Josh Kilmer-Purcell: It really has been an incredible and weird and unexpected ride. We met in 1999 and like most couples, he had a job, I had a job. We had a normal dating and moved in together, bought a place together. And then this thing happened where we became two halves of one thing of the business. And nobody says Brent without saying Josh, nobody says Josh without saying Brent. And any relationship is challenging. A relationship where you are the face of the business that you founded is even more challenging. And we had rough years in the beginning. Ironically, I think it was the fact that we did have this business and everything we had was sunk into this business we had together that probably kept us together through some of those rough spots because there was no other option.
Dr. Brent Ridge: And I think what helped us is that there came a point where we were fighting a lot. It was just so much stress trying to get things going and we realized that oftentimes we would fight over things that both of us didn't have to be worrying about. Of course, when you're starting a business, everybody's worried about finances, but Josh was just particularly anxious about the finances all the time. And so we would get into these huge arguments about the finances. And so finally I said, " You know what? I'm going to let you control the finances. I'm not even going to look at the bank statement because I don't want to have an opinion on that, that will start this cycle."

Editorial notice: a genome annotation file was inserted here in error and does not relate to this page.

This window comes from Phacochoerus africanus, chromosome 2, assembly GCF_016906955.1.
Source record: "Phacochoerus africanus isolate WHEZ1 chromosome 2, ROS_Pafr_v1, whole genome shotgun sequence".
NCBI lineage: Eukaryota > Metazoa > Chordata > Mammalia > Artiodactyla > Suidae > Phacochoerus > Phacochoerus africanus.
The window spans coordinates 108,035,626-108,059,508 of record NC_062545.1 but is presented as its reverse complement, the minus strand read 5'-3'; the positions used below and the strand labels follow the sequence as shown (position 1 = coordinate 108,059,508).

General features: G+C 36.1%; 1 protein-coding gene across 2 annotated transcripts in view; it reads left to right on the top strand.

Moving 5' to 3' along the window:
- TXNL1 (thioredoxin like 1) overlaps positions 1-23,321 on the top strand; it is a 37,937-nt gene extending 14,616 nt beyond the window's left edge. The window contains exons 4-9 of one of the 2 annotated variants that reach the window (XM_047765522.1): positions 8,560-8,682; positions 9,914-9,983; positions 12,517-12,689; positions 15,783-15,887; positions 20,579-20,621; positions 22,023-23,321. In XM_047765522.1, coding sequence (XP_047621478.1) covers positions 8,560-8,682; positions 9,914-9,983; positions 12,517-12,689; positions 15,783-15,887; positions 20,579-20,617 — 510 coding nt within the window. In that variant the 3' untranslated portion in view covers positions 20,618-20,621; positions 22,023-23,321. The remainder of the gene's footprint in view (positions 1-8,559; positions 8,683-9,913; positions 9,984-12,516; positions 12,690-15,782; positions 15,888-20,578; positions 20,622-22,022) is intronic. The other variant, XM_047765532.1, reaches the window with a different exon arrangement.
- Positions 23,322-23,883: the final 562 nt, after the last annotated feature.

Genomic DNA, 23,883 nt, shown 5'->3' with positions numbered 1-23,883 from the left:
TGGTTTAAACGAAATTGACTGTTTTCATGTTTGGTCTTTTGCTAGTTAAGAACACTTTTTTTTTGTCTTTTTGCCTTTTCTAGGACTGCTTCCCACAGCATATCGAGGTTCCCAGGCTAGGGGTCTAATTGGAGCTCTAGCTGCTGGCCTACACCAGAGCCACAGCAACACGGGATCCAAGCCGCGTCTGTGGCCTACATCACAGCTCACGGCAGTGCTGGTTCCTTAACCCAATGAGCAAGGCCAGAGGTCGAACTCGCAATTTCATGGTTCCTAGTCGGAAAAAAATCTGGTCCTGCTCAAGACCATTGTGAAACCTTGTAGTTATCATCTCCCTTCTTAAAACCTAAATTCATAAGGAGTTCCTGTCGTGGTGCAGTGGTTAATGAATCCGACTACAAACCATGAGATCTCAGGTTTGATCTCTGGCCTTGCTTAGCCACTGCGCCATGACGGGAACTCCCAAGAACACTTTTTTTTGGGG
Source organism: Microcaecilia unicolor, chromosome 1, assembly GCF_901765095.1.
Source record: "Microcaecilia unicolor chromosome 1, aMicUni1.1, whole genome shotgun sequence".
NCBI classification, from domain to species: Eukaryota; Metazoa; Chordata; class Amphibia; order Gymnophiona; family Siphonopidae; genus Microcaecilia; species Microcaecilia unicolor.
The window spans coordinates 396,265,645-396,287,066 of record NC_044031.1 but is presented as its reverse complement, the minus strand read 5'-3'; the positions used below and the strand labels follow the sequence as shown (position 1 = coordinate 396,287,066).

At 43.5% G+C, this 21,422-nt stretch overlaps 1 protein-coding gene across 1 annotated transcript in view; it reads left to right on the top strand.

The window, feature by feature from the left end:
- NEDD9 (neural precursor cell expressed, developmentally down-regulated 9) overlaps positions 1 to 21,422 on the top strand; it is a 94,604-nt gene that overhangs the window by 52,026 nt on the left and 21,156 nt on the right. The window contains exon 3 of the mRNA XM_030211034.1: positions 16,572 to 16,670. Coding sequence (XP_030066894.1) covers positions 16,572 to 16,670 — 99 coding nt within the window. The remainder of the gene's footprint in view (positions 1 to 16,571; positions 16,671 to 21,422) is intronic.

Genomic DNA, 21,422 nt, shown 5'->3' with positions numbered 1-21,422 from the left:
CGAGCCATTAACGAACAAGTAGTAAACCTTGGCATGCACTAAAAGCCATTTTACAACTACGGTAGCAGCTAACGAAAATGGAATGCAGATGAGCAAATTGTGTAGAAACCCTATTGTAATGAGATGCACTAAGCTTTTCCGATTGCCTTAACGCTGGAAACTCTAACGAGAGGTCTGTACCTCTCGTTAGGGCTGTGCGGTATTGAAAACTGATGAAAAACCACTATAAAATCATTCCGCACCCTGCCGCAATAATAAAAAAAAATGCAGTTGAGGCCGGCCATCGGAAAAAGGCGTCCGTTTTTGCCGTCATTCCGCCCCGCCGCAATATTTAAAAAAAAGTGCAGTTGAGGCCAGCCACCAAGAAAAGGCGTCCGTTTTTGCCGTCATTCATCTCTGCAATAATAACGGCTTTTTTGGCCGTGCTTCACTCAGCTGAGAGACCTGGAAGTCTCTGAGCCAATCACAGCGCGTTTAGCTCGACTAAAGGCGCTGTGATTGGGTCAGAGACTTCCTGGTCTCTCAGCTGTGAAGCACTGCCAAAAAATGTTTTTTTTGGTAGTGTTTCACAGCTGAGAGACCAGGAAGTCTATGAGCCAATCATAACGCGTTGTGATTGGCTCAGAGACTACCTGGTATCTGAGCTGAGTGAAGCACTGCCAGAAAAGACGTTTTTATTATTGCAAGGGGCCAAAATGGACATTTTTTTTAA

Josh Kilmer-Purcell: If one of us is worried about it. That's enough.
Dr. Brent Ridge: That's right. And he's like, " Okay, well then you're passionate about product development. You can take the product development. I'm not going to try to exert any control over the product development." He can give his opinions, but that's what you're passionate about. You do that. And that just solved so many arguments because one person's going to stress more about something, let them stress about it. No need for both of you.
Josh Kilmer-Purcell: And we always call it the 51% rule where it's true, it just becomes clear who has most concern or the most passion about something-
Dr. Brent Ridge: Or anxiety.